People infected by F. tularensis can develop symptoms in about 3-5 days, but some people may take as long as two weeks for symptoms to develop. Symptoms vary based on mode of infection, but generally include fever, chills, joint and muscle pain, headache, weakness, and sometimes pneumonia. People who develop pneumonic tularemia experience chest pain, bloody sputum and difficulty breathing. The disease is easily cured by antibiotic treatment.

Culture detection of the bacteria is usually not suitable due to the highly infectious nature of the bacteria, and because culture detection is not very sensitive (Johansson et al., 2000). Diagnosis based on serology is not reliable because some infected people may not develop antibodies (Johansson et al., 2000). Molecular detection of the bacteria is a rapid, sensitive and specific method for confirming F. tularensis infection.


  • Help confirm the disease causing agent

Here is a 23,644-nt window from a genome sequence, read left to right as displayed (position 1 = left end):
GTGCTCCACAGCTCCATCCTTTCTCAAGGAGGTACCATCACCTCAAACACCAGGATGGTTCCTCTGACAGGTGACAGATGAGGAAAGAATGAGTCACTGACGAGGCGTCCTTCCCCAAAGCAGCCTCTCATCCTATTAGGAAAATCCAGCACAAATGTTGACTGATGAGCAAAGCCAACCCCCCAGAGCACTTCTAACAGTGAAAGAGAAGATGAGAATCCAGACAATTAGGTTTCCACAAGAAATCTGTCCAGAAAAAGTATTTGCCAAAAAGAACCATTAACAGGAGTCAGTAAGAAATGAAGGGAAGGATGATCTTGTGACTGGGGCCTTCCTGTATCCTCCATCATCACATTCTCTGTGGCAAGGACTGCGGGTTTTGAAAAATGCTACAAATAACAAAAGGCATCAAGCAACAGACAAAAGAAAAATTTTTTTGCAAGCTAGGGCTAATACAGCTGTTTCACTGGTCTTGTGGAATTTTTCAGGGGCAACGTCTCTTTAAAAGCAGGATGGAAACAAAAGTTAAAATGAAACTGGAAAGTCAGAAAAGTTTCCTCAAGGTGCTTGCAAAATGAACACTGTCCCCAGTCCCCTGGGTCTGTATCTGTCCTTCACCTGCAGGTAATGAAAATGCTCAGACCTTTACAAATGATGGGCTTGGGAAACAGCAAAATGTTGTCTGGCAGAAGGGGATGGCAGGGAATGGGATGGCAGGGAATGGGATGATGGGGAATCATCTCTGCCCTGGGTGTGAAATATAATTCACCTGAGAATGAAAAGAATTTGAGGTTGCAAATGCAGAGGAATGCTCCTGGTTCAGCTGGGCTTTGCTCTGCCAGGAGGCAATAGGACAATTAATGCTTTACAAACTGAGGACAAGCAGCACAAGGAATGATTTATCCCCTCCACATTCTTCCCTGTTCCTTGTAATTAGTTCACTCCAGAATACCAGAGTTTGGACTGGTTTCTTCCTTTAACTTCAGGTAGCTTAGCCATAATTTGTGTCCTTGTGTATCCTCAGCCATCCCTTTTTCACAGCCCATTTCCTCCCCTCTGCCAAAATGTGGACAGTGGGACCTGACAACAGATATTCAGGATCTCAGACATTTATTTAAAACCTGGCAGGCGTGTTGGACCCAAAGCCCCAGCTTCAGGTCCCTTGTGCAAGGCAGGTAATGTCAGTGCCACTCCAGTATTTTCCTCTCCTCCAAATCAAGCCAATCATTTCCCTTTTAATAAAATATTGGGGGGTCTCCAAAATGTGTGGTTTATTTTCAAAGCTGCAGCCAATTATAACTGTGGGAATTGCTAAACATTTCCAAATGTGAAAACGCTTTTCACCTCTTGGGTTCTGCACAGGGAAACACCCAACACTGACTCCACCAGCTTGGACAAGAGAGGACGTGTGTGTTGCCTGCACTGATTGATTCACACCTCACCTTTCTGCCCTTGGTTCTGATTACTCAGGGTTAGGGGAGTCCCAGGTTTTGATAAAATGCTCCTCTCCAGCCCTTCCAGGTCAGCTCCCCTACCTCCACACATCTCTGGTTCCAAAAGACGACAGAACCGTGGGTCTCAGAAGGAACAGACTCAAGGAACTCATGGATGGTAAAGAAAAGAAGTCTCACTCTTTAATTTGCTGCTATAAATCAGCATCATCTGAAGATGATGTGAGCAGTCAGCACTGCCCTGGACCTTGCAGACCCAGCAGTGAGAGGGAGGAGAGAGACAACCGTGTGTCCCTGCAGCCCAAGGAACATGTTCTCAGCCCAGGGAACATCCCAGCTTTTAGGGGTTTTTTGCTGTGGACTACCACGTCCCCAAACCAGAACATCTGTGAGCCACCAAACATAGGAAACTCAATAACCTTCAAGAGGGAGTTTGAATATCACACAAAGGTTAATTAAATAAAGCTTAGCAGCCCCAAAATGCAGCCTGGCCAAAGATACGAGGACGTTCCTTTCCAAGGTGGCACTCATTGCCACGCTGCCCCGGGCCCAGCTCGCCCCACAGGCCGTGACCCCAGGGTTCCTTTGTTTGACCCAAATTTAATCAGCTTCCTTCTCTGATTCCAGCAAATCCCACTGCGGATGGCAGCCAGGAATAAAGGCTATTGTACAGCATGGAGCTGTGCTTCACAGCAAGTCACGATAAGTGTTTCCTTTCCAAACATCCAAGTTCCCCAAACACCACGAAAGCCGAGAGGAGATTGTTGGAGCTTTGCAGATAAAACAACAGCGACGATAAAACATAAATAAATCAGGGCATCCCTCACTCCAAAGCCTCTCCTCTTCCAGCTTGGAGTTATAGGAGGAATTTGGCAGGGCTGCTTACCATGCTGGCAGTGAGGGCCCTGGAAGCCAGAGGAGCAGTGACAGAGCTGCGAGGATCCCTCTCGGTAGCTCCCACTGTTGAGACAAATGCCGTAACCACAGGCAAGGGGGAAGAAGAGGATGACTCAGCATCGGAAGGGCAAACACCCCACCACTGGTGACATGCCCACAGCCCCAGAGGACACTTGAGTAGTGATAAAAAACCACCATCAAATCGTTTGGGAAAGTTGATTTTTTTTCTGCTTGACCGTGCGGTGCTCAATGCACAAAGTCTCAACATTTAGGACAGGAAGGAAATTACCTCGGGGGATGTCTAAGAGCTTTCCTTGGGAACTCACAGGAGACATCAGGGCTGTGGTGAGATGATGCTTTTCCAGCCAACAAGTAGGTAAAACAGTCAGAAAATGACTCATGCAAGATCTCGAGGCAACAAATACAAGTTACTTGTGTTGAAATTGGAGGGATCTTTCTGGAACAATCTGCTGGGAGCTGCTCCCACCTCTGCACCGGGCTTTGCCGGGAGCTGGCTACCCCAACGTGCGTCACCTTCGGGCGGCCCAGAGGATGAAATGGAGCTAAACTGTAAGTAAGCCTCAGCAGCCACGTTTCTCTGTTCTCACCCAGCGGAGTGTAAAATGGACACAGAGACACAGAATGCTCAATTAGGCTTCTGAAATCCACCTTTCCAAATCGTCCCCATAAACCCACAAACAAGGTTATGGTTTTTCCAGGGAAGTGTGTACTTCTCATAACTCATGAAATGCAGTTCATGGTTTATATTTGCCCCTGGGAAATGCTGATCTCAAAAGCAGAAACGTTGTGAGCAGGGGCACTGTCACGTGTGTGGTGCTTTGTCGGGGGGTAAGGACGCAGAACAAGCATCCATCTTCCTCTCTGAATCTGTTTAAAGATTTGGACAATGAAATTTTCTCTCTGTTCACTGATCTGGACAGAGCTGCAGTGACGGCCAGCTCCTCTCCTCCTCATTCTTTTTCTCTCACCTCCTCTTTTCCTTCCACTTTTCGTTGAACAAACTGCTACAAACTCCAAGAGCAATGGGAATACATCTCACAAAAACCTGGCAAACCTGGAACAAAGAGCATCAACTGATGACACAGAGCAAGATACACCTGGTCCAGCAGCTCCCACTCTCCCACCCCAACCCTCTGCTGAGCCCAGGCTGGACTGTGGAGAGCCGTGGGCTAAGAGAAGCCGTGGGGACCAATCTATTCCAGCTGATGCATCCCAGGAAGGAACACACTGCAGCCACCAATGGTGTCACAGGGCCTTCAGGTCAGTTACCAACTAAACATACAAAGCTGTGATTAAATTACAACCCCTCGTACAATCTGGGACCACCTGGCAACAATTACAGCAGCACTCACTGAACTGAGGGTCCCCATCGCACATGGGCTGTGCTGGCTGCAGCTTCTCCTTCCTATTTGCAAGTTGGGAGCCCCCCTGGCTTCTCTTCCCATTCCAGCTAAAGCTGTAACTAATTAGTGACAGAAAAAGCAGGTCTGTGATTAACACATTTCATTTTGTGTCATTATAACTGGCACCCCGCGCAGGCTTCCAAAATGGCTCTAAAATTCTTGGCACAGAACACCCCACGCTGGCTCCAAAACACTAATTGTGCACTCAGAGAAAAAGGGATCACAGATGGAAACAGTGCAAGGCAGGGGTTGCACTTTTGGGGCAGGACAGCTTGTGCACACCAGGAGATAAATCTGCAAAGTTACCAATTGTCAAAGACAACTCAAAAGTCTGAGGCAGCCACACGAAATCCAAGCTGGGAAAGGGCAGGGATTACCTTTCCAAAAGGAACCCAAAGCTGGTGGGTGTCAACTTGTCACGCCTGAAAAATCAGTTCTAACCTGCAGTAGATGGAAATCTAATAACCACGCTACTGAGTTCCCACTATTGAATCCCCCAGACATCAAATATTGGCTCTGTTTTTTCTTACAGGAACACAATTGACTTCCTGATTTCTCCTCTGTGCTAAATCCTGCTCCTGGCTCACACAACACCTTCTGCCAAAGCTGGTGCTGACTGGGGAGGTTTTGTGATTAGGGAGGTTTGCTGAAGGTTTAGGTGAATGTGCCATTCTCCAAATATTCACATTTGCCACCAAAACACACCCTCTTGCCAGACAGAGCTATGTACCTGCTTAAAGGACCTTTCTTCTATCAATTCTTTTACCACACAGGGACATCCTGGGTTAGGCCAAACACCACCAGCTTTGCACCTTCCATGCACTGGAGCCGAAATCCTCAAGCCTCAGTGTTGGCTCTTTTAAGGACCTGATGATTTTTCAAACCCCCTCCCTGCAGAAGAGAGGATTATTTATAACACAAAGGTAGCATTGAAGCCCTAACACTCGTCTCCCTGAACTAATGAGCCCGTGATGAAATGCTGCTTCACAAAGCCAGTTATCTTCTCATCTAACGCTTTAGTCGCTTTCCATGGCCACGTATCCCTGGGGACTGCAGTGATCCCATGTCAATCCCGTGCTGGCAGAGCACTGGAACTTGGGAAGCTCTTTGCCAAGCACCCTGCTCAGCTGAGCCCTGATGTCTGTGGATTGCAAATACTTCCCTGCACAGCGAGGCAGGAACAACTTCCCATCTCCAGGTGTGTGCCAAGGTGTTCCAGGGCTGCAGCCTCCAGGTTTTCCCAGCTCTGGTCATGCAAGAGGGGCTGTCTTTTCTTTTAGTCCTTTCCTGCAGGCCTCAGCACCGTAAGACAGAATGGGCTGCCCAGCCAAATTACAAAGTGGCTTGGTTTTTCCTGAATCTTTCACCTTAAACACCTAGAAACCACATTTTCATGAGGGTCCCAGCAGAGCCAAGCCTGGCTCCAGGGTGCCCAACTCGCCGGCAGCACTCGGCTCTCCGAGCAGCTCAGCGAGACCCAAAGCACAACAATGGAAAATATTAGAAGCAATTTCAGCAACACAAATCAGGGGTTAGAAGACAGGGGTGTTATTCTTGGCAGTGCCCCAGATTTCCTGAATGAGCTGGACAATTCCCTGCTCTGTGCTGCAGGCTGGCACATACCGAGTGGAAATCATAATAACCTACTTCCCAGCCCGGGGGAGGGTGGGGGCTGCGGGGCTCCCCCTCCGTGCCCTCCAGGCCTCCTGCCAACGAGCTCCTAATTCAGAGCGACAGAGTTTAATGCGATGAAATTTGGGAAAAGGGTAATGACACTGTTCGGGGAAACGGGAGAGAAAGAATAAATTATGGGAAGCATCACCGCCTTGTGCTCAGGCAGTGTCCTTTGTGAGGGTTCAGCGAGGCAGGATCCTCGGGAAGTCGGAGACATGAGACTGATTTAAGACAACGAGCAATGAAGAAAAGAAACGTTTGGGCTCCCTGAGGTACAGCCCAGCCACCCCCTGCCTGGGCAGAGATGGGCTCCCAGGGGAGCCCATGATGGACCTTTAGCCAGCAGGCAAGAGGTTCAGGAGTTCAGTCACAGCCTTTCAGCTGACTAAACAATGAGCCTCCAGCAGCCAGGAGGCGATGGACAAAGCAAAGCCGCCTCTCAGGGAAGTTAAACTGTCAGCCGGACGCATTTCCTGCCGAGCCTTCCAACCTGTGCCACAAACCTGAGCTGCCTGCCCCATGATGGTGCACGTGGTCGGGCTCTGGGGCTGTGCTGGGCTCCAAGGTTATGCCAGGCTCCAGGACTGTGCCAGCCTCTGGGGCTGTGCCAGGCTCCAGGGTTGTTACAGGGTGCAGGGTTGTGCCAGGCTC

• Shorten the time required to confirm a clinical diagnosis of Tularemia infection
  • Help ensure that animal populations are free of Tularemia
  • Early prevention of the spread of Tularemia
  • Minimize human exposure to Tularemia
  • Safety monitoring of biological products and vaccines that derive from susceptible animals

Johansson, A., Berglund, L., Eriksson, U., Göransson, I., Wollin, R., Forsman, M., Tärnvik, A. and Sjöstedt, A. (2000) Comparative Analysis of PCR versus Culture for Diagnosis of Ulceroglandular Tularemia. J. Clin. Microbiol. 38: 22-26.

Specimen requirement: 0.2 ml whole blood in EDTA (purple top) tube, or 0.2 ml synovial fluid, or tick.

Contact Zoologix if advice is needed to determine an appropriate specimen type for a specific diagnostic application. For specimen types not listed here, please contact Zoologix to confirm specimen acceptability and shipping instructions.

For all specimen types, if there will be a delay in shipping, or during very warm weather, refrigerate specimens until shipped and ship with a cold pack unless more stringent shipping requirements are specified. Frozen specimens should be shipped so as to remain frozen in transit. See shipping instructions for more information.

Turnaround time: 2 business days

Methodology: Qualitative real time PCR

Normal range: Nondetected

©2003-2023 Zoologix, Inc. • Email Zoologix • Phone (818) 717-8880